1000 branches will be rebranded by the end of the month and Alliance & Leicester will also vanish from our high streets later this year. So what does all this mean for existing customers and what does it mean for the future of banking here in the UK?
Antonio Horta-Osario: Our new approach is based on a very simple premise – the more business customers do with us, the more we will offer them in return.
We are already the bank with the most number of best-buy products of any high-street bank.
CF: So I’ve come to talk to Andy Smith from Santander to ask what all this rebrandings going to mean for customers.
Q1: So Andy, if we start with existing customers - Abbey and Bradford & Bingley - what does today mean, what does this whole rebranding package mean for them?
Andy Smith: Well it’s a difficult one, because it actually means two things. It does mean very little’s going to change, so there’s going to be a new name on top of your bank, so when you walk into your branch it’s going to say Santander rather than Bradford & Bingley or Abbey, but also at the same time you’ll have the same customer service, you’ll have the same products, you’ll have the same staff – so nothing will change instantaneously.
But in the longer term by bringing all the branches together you will have more branches that you can go in and do your business. So if you’re an Abbey customer now you’ve got 700 branches: by the end you’ll have double that. If you’re Bradford & Bingley you’ll have quadruple that.
Q2. And what does it mean for your products that you’ve got? So say you’ve got a Bradford & Bingley savings account, and somebody else has got an Abbey savings account, will any of the terms and conditions or any of the rates change?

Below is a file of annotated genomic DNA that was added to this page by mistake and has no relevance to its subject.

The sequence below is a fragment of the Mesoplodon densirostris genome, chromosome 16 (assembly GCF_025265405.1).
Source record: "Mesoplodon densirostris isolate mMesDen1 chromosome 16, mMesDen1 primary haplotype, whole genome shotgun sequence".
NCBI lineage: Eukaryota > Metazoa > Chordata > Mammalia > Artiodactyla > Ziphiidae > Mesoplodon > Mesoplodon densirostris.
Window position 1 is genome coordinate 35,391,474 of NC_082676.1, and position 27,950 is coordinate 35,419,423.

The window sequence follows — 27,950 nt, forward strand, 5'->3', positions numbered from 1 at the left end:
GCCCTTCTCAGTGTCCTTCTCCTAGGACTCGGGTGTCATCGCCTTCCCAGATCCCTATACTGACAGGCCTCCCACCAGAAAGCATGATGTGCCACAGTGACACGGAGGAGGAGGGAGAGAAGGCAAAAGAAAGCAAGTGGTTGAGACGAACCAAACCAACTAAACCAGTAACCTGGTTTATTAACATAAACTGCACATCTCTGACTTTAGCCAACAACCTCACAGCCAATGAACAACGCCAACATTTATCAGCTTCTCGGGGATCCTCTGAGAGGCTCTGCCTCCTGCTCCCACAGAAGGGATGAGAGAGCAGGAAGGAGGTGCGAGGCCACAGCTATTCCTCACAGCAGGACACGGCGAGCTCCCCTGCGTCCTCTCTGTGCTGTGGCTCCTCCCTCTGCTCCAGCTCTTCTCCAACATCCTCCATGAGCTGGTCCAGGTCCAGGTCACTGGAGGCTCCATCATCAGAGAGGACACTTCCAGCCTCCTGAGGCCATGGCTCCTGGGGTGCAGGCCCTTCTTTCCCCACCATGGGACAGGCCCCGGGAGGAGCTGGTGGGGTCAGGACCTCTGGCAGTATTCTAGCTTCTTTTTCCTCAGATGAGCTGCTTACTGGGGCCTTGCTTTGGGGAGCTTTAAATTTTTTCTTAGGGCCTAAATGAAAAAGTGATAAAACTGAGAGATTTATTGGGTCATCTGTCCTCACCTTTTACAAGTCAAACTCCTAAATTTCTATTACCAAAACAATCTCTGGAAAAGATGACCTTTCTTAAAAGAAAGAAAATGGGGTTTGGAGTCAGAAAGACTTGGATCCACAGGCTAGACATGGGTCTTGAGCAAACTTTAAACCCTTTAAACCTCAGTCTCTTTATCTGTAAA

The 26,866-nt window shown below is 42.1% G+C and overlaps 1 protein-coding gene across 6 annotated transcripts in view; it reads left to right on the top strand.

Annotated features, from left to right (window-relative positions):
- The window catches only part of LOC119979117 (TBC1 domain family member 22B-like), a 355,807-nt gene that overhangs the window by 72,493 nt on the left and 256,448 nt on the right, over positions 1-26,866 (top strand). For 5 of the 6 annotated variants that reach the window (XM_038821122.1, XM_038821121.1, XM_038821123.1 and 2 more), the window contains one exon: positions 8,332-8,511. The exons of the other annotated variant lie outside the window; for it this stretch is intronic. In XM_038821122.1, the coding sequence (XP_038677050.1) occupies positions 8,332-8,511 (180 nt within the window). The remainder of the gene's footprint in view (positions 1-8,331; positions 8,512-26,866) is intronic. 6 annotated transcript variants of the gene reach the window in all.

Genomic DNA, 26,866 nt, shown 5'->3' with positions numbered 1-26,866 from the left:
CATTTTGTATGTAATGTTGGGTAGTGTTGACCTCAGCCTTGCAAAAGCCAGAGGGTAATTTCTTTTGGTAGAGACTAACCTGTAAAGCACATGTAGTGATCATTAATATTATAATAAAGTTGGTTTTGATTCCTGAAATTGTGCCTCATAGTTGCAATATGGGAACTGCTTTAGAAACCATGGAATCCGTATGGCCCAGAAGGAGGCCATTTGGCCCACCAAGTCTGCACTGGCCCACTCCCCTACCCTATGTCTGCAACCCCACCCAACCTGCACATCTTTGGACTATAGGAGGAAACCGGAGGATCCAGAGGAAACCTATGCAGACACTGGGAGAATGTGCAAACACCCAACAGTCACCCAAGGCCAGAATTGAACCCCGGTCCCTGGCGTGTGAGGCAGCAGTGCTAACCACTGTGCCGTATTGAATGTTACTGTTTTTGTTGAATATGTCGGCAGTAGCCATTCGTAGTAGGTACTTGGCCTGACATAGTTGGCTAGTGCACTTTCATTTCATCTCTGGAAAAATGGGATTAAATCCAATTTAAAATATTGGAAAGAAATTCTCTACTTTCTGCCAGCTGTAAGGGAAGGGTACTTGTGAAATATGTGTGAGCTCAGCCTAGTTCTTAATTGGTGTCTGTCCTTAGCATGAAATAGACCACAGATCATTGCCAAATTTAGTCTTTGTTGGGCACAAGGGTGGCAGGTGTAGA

AS: We’ve aligned all of the front books, so all of the new business is the same across the piece. So if you’re buying a savings product from us now it’ll be the same whether you’re buying it through what was Bradford & Bingley, what was Abbey and what is currently Alliance & Leicester.
We haven’t made any decisions about what we’re doing with people who have got savings products with us at the moment – if we do make any decisions about aligning that or simplifying it we’ll write to our customers and give them full knowledge of what we will be changing, and give them their options.
Q3. So for the time-being everything continues the same as it was last week?
AS: Yes, exactly.
Q4. And what about Alliance & Leicester, because obviously the rebranding strategy that we’re currently seeing begin to be rolled out is purely Abbey and Bradford & Bingley. When does it extend to Alliance & Leicester?
AS: Alliance & Leicester will be rebranded over the summer of 2010 so should be finished by September.
Q5. And how many branches in total, once it’s all complete?
AS: Once it’s all complete, we will have 1300 branches in the UK.
CF: All Santander?
AS: All Santander, correct.
Q6. And going forward, what do think this is all going to mean for the future of banking here in Britain? Because obviously Santander took over Abbey, Bradford and Bingley and Alliance & Leicester, who actively fought and competed for business; we’ve seen other mergers and acquisitions within the bank and building society sector over the last couple of years and some experts have said that this reduced competition is actually going to be at the detriment of the consumer, because there’s fewer brands fighting for their custom and therefore they don’t have to fight as hard and it could affect the rates that we get?
AS: What would we would say is that Santander is going to be a force for competition in the UK - we’ve done that through the Zero current account and the removal of Spanish ATM charges, we have more best buy products than any other bank in the UK, so we have actively tried to go out there and be a force for competition by offering better value products than our competitors. That will continue throughout 2010 and beyond.